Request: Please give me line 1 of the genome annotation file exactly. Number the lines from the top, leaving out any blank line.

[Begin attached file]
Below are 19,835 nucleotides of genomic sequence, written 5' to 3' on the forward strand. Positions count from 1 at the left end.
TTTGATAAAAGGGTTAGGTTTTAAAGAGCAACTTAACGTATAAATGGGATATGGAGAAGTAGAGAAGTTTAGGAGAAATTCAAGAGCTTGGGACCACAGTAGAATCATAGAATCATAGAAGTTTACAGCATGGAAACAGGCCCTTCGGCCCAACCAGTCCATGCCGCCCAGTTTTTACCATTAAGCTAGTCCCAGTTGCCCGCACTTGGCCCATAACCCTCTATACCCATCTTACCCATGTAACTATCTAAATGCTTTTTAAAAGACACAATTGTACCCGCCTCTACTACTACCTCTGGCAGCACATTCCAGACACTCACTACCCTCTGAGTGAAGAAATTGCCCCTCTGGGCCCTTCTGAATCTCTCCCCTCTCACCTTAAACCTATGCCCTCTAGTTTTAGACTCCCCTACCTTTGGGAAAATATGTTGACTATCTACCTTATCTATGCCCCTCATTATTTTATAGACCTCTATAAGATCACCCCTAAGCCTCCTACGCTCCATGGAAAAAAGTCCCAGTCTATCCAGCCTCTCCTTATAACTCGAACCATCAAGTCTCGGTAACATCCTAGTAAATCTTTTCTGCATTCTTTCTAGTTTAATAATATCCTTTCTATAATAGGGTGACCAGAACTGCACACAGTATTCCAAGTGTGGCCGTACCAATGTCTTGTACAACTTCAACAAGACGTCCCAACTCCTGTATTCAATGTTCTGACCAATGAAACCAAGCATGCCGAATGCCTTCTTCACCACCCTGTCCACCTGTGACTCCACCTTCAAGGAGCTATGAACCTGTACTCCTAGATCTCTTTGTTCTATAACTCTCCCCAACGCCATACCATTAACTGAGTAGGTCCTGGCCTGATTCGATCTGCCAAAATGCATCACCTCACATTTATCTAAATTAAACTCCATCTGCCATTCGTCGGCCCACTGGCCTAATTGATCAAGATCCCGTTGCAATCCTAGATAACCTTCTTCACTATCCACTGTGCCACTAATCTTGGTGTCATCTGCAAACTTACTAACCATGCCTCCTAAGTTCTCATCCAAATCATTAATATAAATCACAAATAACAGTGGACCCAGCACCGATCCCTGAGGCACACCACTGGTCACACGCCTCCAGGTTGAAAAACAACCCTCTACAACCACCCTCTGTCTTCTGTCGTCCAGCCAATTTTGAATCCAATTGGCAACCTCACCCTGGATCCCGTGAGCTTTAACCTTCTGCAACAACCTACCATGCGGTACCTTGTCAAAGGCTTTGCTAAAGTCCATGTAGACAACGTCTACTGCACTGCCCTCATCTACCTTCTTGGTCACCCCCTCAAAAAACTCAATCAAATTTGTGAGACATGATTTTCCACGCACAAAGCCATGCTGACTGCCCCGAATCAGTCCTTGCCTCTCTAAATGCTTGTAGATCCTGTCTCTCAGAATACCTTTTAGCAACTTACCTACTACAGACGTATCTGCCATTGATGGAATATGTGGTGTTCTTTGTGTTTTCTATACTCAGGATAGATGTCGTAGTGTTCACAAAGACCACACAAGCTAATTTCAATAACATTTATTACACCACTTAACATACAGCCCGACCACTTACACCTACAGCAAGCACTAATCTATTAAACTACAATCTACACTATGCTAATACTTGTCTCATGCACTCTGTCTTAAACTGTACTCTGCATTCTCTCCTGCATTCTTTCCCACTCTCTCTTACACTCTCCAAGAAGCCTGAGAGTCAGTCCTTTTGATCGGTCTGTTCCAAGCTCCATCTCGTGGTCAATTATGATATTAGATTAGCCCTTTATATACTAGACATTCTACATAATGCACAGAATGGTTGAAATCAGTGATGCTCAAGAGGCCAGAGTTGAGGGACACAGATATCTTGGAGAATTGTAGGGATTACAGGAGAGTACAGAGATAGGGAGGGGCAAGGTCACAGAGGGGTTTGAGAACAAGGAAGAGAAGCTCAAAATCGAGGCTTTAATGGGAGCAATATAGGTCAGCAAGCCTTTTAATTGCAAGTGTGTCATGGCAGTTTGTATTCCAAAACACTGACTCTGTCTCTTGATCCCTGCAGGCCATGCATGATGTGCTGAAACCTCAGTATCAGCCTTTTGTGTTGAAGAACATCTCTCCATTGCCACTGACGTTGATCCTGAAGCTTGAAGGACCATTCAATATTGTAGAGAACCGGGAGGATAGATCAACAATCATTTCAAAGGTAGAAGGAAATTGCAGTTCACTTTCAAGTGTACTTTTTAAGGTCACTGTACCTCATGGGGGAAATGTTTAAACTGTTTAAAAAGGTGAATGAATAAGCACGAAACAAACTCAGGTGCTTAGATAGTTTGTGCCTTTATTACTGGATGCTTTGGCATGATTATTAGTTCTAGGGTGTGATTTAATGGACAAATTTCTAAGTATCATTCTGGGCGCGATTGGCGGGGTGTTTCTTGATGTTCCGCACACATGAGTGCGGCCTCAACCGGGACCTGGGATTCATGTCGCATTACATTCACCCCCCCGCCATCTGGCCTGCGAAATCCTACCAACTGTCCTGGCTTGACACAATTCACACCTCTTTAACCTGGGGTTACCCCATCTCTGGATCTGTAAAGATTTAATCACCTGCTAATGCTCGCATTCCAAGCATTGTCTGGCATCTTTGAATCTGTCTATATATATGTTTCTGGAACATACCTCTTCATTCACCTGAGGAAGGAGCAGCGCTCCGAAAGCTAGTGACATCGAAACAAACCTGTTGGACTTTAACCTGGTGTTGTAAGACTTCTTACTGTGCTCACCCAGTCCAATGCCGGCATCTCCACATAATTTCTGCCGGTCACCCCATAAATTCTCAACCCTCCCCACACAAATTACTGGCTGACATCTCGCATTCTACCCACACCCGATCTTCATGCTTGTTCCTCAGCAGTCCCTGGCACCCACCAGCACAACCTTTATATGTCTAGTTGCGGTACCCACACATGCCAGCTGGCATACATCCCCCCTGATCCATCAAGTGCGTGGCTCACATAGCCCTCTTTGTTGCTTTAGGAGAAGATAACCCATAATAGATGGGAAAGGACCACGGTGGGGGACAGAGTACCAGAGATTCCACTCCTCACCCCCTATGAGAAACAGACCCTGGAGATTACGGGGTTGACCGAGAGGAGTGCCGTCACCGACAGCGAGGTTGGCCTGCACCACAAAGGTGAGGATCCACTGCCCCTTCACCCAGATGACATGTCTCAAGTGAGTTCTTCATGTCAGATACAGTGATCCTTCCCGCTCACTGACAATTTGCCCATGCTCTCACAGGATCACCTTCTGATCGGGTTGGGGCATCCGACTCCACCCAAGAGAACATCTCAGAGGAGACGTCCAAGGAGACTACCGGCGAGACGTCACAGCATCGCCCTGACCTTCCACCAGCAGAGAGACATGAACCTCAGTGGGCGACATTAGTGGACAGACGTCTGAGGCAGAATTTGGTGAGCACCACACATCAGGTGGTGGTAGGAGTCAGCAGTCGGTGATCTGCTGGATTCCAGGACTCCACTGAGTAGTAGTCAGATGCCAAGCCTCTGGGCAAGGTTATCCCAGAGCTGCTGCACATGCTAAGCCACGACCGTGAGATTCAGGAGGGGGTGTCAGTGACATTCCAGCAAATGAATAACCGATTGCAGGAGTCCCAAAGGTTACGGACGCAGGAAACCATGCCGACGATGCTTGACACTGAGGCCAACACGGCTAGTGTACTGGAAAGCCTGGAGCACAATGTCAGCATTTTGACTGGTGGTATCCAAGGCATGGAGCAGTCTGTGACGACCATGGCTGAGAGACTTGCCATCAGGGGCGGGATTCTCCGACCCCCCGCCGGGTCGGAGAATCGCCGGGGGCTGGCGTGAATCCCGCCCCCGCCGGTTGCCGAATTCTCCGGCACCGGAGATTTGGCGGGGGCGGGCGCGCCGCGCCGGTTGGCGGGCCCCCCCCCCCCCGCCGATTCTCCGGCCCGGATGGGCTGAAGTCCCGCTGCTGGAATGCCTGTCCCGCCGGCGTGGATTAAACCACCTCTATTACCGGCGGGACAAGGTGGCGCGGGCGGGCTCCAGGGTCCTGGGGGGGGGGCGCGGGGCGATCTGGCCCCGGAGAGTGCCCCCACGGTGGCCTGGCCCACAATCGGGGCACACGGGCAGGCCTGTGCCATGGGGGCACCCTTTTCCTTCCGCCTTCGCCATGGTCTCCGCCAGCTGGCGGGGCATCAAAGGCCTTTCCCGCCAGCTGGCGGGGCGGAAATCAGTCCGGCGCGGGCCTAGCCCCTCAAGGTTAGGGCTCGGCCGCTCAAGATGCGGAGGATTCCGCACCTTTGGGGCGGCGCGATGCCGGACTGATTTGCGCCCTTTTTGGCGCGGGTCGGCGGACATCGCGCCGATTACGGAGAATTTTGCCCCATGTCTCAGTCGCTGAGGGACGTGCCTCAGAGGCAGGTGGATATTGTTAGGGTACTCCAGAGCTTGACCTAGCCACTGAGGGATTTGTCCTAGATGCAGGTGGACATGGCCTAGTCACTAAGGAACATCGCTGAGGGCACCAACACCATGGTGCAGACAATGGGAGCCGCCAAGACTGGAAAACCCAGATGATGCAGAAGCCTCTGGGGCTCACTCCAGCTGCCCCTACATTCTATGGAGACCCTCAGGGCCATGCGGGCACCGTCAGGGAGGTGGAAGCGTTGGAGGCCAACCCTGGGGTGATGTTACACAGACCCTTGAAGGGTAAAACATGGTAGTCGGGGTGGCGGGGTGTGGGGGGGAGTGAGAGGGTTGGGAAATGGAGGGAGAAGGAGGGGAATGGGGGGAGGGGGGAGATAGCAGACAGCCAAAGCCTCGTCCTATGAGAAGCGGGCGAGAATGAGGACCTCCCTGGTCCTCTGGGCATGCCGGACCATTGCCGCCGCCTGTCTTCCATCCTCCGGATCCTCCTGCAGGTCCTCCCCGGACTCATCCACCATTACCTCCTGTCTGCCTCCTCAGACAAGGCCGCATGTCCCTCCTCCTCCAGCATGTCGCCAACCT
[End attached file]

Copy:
Below are 19,835 nucleotides of genomic sequence, written 5' to 3' on the forward strand. Positions count from 1 at the left end.